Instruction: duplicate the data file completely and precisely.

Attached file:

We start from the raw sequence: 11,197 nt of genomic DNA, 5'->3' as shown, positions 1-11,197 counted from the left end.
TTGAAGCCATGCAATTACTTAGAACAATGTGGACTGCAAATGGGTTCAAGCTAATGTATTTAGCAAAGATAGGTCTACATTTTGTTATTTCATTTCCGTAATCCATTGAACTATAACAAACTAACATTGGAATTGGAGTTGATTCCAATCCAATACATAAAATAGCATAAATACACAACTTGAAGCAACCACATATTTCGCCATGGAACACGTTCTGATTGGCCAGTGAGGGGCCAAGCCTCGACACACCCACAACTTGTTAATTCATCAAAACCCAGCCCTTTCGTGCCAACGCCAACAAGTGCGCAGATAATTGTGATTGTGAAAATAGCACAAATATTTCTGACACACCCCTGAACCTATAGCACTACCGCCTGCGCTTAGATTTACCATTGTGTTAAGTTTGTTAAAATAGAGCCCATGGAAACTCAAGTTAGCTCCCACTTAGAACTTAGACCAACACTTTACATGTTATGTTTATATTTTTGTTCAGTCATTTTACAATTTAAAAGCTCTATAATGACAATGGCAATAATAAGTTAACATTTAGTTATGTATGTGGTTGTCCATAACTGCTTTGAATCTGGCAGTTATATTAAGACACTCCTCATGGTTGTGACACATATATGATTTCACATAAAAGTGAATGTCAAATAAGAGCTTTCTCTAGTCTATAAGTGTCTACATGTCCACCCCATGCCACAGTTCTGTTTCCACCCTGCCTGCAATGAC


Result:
We start from the raw sequence: 11,197 nt of genomic DNA, 5'->3' as shown, positions 1-11,197 counted from the left end.
TTGAAGCCATGCAATTACTTAGAACAATGTGGACTGCAAATGGGTTCAAGCTAATGTATTTAGCAAAGATAGGTCTACATTTTGTTATTTCATTTCCGTAATCCATTGAACTATAACAAACTAACATTGGAATTGGAGTTGATTCCAATCCAATACATAAAATAGCATAAATACACAACTTGAAGCAACCACATATTTCGCCATGGAACACGTTCTGATTGGCCAGTGAGGGGCCAAGCCTCGACACACCCACAACTTGTTAATTCATCAAAACCCAGCCCTTTCGTGCCAACGCCAACAAGTGCGCAGATAATTGTGATTGTGAAAATAGCACAAATATTTCTGACACACCCCTGAACCTATAGCACTACCGCCTGCGCTTAGATTTACCATTGTGTTAAGTTTGTTAAAATAGAGCCCATGGAAACTCAAGTTAGCTCCCACTTAGAACTTAGACCAACACTTTACATGTTATGTTTATATTTTTGTTCAGTCATTTTACAATTTAAAAGCTCTATAATGACAATGGCAATAATAAGTTAACATTTAGTTATGTATGTGGTTGTCCATAACTGCTTTGAATCTGGCAGTTATATTAAGACACTCCTCATGGTTGTGACACATATATGATTTCACATAAAAGTGAATGTCAAATAAGAGCTTTCTCTAGTCTATAAGTGTCTACATGTCCACCCCATGCCACAGTTCTGTTTCCACCCTGCCTGCAATGAC